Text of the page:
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    Although not from a bank I was threatened with the baliffs years ago for an outstanding debt of £8.00. I'd subscribed to a tropical fish magazine using switch and thought thats how they'd take payments from then on. First I knew about it was a nasty letter which was bang out of order, talk about heavy handed.

    Ask to see all relevant documents the bank has on file, explain why and go from there. Reports ive read on financial websites eg ( http://www.thisismoney.co.uk/credit...ticle.html?in_article_id=400365&in_page_id=62 ) indicate that during investigations into loan agreements a fair few are based on shakey and sometimes incomplete info.

    They usually want you to roll over and accept it, dont !!
     
  16. Crocodile

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    I think the first hurdle you'll encounter will be the old "we can't discuss that with you because of Data Protection". Draft a letter for your father-in law to sign appointing you as his representitive in this matter & granting the bank authority to disclose any information that you request to resolve the issue.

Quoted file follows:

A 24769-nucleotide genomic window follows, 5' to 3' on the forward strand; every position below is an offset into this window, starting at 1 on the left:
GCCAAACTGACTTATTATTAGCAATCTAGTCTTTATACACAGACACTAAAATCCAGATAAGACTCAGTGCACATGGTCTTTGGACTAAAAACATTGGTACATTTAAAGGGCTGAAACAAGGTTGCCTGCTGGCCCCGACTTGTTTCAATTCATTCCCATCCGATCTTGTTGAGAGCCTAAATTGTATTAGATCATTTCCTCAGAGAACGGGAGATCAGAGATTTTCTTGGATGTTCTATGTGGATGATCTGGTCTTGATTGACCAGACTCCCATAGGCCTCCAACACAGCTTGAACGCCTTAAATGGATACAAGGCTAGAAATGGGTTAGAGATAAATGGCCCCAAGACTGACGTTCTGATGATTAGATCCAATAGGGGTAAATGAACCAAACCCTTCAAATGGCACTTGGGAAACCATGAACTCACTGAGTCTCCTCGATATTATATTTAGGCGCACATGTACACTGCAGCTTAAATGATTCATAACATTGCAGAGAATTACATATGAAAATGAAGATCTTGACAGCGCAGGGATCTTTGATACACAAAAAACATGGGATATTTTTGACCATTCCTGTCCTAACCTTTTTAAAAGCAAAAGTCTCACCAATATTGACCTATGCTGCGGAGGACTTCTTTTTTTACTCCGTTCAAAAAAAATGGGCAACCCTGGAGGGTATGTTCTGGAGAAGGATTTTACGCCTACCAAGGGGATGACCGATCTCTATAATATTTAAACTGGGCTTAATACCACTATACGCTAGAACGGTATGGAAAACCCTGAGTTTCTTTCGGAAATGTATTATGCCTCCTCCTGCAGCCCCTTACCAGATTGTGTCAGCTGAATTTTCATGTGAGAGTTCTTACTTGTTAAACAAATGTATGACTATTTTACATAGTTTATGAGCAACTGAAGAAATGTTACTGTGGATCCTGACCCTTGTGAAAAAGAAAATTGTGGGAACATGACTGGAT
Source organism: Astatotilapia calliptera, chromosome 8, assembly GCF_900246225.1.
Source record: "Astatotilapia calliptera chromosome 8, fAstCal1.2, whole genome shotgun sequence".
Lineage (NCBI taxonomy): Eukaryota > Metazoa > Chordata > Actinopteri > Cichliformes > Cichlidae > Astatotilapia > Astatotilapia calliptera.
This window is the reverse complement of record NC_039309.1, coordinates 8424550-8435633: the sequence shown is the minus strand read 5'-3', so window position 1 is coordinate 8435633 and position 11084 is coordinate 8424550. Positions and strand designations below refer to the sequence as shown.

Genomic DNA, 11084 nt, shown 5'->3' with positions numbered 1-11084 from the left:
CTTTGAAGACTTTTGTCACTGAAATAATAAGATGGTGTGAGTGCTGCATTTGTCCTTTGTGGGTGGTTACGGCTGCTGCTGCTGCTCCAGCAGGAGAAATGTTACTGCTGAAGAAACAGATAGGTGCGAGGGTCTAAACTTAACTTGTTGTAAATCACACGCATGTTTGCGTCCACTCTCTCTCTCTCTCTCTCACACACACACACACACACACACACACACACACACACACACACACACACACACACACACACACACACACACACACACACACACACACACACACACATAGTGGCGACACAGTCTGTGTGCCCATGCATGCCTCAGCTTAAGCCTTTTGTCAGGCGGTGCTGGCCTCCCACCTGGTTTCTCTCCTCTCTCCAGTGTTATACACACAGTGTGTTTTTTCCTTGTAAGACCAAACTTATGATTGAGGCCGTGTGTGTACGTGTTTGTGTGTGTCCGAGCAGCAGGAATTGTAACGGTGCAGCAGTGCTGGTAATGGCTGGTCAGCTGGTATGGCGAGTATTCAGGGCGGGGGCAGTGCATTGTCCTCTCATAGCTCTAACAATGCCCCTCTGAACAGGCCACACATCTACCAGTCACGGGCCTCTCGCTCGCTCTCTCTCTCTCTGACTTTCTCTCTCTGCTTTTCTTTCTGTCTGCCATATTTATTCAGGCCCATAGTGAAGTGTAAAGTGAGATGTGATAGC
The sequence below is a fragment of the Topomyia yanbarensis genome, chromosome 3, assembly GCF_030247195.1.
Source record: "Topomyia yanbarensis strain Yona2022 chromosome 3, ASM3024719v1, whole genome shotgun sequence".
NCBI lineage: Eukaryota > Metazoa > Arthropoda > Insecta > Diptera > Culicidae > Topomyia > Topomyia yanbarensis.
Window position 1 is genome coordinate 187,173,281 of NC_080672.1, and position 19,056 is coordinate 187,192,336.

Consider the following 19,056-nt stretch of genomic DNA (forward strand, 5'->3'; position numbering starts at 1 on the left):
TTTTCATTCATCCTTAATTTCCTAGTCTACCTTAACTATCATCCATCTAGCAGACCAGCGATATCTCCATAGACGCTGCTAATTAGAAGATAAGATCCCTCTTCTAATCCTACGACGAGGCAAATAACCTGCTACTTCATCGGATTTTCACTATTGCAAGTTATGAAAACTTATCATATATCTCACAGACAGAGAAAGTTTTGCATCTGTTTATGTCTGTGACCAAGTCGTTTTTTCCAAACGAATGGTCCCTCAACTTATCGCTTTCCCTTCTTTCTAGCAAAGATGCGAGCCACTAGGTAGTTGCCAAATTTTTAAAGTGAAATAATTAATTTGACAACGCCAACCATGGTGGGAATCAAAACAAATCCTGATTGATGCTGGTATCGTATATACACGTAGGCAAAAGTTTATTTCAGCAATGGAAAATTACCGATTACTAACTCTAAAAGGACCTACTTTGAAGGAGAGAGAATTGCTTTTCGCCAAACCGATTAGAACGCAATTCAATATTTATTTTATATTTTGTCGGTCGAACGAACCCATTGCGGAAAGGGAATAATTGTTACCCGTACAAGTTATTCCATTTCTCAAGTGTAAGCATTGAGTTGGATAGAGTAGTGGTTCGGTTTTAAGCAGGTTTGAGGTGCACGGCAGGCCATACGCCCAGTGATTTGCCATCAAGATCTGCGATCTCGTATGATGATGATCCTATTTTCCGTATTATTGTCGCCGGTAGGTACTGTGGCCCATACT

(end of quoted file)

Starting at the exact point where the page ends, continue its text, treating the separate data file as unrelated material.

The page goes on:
Then draw up a letter to the branch manager outlining your concerns & requesting copies of the loan agreement that your mother signed & evidence of how the money was transferred. It's a pain but I'd suggest delivering both letters to the branch in person, preferably during a quiet period.

    See if you can get a fax number or e-mail address to eliminate postal delays but ensure that you put EVERYTHING in writing & keep hard copies together with any replies from the bank. Always request an acknowledgement of the receipt of anything you send them.

    If the bank refuse to co-operate with you, ask them to put their "final position" in writing. You can then make a complaint to the Financial Ombudsman.
     
  17. Squiffy

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    It is worth pointing out that the Data Protection Act only applies to the living in any case...